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Inflammation may increase risk of heart damage among people with asthma

From left, Dr. Robert Lust, Surovi Hazarika and Dr. Michael Van Scott. Contributed photo From left, Dr. Robert Lust, Surovi Hazarika and Dr. Michael Van Scott. Contributed photo
GREENVILLE, N.C.   (May 17, 2005)   —   East Carolina University researchers have found a link between asthma-related inflammation and heart and blood vessel illness.

The illnesses, such as congestive heart failure, angina and vasculitis, or inflammation of blood vessels, previously had been attributed to medications used to treat asthma.

Researchers with the Department of Physiology at the Brody School of Medicine at East Carolina University discovered that inflammation associated with asthma affects the heart's recovery from a heart attack, confirming the growing body of evidence that indicates asthma may affect the cardiovascular system.

"The findings are clinically important because they provide the first evidence of a direct contribution of asthmatic conditions to cardiovascular complications, independent of any asthma drug therapy," said Surovi Hazarika, a physiology graduate student and lead author of the study. "If the findings are confirmed in human trials, asthma could be identified as a potential risk factor for post-operative complications and recurrent events following such cardiology interventions as angioplasty."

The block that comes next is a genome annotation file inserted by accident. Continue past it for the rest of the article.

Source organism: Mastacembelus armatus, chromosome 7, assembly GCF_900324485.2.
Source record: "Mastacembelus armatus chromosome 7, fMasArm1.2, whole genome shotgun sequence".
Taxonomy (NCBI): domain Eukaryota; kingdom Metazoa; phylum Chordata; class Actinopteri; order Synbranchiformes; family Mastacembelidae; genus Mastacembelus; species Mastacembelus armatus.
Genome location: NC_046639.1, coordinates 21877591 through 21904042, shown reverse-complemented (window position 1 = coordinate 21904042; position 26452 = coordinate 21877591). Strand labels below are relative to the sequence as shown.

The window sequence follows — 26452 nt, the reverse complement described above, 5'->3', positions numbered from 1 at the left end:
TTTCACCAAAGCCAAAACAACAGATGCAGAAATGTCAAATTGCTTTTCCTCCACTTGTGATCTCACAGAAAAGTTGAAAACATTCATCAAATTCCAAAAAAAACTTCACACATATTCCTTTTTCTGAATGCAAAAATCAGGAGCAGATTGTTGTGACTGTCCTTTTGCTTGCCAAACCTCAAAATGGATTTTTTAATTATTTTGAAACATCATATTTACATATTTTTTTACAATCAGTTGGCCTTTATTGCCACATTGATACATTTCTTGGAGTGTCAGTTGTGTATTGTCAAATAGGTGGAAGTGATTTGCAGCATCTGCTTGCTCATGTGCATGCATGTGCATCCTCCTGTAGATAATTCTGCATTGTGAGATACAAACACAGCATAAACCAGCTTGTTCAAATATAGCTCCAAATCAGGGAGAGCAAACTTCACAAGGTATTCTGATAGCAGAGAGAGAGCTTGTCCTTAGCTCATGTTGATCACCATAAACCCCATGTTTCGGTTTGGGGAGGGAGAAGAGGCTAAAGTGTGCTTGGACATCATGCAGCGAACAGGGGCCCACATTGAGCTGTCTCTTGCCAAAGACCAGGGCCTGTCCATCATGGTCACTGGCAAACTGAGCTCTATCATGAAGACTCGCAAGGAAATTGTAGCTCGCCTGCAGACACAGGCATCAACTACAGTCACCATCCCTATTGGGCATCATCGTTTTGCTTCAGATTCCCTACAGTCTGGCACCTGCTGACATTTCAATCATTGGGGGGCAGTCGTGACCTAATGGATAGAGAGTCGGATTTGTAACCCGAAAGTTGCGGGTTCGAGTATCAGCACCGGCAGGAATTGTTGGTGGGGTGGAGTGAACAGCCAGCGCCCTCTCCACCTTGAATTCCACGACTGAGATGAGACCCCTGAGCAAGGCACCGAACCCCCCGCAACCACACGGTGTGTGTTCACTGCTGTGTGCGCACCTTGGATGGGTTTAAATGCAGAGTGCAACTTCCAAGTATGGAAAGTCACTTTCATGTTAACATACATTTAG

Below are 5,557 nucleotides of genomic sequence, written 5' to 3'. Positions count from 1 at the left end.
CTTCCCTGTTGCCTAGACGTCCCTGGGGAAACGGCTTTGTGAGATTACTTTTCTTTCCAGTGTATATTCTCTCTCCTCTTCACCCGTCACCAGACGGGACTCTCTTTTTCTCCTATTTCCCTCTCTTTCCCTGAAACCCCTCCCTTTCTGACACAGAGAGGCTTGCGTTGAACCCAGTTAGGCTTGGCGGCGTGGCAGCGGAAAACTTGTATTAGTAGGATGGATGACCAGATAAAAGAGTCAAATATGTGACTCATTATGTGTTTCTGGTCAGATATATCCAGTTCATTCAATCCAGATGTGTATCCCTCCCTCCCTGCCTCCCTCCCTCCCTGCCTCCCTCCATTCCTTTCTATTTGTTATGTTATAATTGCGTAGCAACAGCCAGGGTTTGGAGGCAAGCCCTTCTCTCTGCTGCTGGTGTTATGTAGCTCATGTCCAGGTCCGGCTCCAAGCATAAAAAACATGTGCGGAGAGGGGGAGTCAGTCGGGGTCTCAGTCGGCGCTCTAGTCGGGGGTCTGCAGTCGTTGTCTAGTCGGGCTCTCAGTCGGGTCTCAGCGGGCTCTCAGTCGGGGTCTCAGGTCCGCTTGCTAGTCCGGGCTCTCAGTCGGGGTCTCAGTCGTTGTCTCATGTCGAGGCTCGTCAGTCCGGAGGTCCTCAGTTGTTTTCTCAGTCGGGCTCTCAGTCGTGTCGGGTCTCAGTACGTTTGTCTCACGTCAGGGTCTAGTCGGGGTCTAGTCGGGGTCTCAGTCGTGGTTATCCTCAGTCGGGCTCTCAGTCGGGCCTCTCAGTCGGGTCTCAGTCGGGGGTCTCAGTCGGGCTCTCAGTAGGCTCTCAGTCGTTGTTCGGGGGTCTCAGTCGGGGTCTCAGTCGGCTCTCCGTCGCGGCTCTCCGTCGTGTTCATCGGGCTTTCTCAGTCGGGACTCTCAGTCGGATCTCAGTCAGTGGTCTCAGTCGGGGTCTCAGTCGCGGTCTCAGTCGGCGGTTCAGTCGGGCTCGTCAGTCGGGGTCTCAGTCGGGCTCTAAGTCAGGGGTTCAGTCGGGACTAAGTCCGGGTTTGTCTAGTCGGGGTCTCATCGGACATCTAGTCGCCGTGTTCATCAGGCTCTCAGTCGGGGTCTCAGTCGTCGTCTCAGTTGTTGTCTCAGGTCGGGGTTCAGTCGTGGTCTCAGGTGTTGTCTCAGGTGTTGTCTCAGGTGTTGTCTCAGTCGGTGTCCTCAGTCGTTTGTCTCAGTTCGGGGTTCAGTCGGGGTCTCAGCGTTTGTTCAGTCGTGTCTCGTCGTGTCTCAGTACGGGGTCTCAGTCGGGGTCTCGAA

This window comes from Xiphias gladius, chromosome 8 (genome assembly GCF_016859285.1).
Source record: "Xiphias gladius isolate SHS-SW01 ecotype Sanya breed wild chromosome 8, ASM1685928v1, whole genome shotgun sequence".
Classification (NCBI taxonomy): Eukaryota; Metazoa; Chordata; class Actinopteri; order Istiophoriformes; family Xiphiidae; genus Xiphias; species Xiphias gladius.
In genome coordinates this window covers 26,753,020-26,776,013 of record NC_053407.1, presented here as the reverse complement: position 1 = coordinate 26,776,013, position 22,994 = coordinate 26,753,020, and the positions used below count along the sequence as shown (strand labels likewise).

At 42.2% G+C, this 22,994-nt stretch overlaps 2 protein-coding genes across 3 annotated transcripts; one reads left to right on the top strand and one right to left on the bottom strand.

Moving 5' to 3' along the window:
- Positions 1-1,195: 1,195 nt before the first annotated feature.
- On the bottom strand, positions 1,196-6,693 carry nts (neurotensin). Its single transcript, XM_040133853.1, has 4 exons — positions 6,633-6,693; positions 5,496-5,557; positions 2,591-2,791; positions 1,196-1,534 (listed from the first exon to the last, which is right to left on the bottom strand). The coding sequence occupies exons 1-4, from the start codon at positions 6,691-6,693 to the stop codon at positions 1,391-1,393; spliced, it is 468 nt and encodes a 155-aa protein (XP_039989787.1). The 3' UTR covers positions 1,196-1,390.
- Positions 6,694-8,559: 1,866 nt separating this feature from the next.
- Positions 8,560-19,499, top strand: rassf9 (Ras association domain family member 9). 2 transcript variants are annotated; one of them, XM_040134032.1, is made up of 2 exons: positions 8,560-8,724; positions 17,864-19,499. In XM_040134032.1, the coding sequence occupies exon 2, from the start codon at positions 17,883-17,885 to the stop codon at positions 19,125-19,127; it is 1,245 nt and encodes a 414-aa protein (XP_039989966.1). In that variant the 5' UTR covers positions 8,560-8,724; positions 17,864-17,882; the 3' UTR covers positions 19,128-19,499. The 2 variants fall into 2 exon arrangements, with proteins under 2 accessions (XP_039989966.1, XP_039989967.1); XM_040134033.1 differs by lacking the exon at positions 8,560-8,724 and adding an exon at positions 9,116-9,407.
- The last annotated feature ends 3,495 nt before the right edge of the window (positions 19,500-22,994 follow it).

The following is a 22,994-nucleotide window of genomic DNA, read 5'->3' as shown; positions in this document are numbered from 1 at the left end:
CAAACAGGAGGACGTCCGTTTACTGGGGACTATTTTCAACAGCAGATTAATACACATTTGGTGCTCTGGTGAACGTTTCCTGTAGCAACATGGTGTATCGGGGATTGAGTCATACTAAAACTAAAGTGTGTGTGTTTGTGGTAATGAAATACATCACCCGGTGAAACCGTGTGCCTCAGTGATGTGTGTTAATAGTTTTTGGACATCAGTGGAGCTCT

Hazarika presented the research at the 35th congress of the International Union of Physiological Sciences in San Diego March 31-April 5. Hazarika completed medical school in India and is working on her doctorate in physiology. She plans to defend her research, a final step in completing her doctorate, in July.

In addition to Hazarika, Dr. Michael Van Scott, professor of physiology; and Dr. Robert Lust, professor and chairman of the Department of Physiology, participated in the research. The research is part of a collaborative project between Lust, who studies acute coronary syndromes, a term for various symptoms, such as chest pain, associated with a prolonged deficit in blood flow to the heart; and Van Scott, who studies lung diseases, including asthma, chronic obstructive pulmonary disease and cystic fibrosis.

"The goal of the current study was to investigate the inflammatory mechanisms underlying the asthma-associated increase in cardiac injury following a heart attack," Hazarika said.

These findings could lead to better treatments for people with asthma and heart or blood vessel disease, Hazarika said. "And in the longer term, identification of the precise cause of cardiac changes induced by asthma and the appropriate therapeutic targets should provide better, specific alternatives for patients symptomatic for both asthma and cardiovascular disease."

Previous studies have shown blood levels of certain markers of inflammation are related to increased risk of heart and vessel problems. Inflammation associated with asthma has been shown to increase the ability of the heart to attract inflammatory cells when injured, and the inflammatory cells that are attracted are more prone to be damaging, Hazarika said. Those cells are white blood cells called neutrophils, which release a substance known as MPO, or myeloperoxidase, in the presence of inflammation.

"The increased MPO release suggests that the neutrophils have been 'primed' to produce a proportionally larger inflammatory response if stimulated," Hazarika said.

Inflammation also underlies asthma, which is characterized by higher numbers of inflammatory cells in airways and other parts of the respiratory system. As in cardiovascular disease, neutrophils play a significant role in the pathology of asthma. Earlier studies from the Van Scott-Lust laboratory showed the amount of damaged heart tissue increases after an acute heart attack in laboratory animals with asthma symptoms.

 


Contact: Doug Boyd | 252-744-2481

 
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